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Telescopes and Astronomy


My first telescope, in my teens, was a low power 4” reflector on a Dobson type stand, which was let down only by the quality of the mirror. With an eyepiece adapted from a microscope to give higher magnification, as well as the crescents of Venus, and craters on the moon, I could see some detail on Jupiter, 4 of Jupiter’s moons, and the rings around Saturn and some detail on Mars.


Many years later, a modest Far East 6” Reflector telescope on an equatorial mount can give far better views. This has been supplemented by a 3 ½“ Meade Autostar refractor, and now a Chinese made Phenix Long Focal 5” refractor which should easily be equivalent to an 8” reflector, again on an equatorial mount.  These telescopes have excellent reputations and the 5” refractor is every bit the equal of telescopes costing five times the amount!


I have a range of eyepieces from 40mm to 6mm with a midrange zoom eyepiece, and quality Barlow lenses with a good set of filters.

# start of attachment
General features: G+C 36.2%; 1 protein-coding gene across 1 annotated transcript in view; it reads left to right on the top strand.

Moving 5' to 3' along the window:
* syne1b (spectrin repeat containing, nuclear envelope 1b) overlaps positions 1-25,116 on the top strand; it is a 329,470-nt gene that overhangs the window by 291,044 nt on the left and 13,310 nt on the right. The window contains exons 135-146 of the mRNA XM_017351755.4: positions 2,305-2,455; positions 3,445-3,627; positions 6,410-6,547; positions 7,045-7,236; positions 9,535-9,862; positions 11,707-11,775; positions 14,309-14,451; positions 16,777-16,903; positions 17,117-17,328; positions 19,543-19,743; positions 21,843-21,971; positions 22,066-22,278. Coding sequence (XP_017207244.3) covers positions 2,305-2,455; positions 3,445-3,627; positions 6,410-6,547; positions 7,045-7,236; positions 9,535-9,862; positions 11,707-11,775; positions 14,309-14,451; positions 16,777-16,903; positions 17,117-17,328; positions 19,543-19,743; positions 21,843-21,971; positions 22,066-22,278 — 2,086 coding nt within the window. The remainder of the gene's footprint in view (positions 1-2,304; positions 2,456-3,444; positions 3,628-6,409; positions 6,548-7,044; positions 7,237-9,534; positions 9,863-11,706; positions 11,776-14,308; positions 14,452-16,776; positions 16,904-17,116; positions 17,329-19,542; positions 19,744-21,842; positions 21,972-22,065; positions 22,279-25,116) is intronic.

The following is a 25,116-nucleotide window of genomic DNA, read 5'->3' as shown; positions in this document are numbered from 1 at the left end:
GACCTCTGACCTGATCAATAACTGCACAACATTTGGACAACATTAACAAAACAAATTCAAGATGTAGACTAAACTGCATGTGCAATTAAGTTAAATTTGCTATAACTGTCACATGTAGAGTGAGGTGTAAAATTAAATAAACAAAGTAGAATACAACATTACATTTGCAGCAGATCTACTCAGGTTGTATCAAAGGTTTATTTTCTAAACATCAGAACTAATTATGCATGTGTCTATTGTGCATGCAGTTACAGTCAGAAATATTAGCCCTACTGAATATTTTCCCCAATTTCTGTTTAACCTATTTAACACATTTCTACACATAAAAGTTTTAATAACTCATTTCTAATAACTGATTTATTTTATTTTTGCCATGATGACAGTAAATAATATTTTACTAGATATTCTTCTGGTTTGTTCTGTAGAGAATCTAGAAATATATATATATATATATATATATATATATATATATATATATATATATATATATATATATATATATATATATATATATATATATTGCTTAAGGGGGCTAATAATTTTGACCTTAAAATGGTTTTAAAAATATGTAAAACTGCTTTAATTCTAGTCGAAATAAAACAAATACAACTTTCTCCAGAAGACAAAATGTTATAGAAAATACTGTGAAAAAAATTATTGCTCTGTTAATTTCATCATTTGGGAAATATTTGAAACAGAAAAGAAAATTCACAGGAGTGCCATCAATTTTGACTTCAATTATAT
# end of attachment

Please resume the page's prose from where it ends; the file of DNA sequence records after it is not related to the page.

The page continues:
My backyard is quite light polluted, especially from a house behind with unshuttered windows and lights on all hours. I can drive to a reasonably dark site about 2 miles away.


The best skies I have seen in the UK have been in Cornwall, and by far the best dark night skies were in inland mid France where so many stars were visible to make navigating the night sky really difficult!  We were in Cornwall for the 1999 total eclipse, and saw the skies darken but were denied more than a glimpse with no view at totality by cloud cover. It was still a magical experience though!!


I have an interest in viewing the moon, the planets, open star clusters and deep sky objects including planetary nebulas, emission nebulas, globular clusters and very distant galaxies. The biggest difficulty apart from actually seeing some of these objects is the very high level of cloud cover that occurs here in South Wales. The Meade Autostar is for nights when seeing is only fair to good, and has an electronic database to point at chosen objects. The 5” refractor is for the fewer nights when seeing is very good or exceptionally, excellent.


Good seeing conditions only happen when the atmosphere is steady, there is a lack of haze and there is no cloud cover at any altitude, ie not too often!!!! Also, the moon must not be in view! Deep Sky objects can be observed in fair to good conditions, but to really see planetary detail needs best seeing conditions!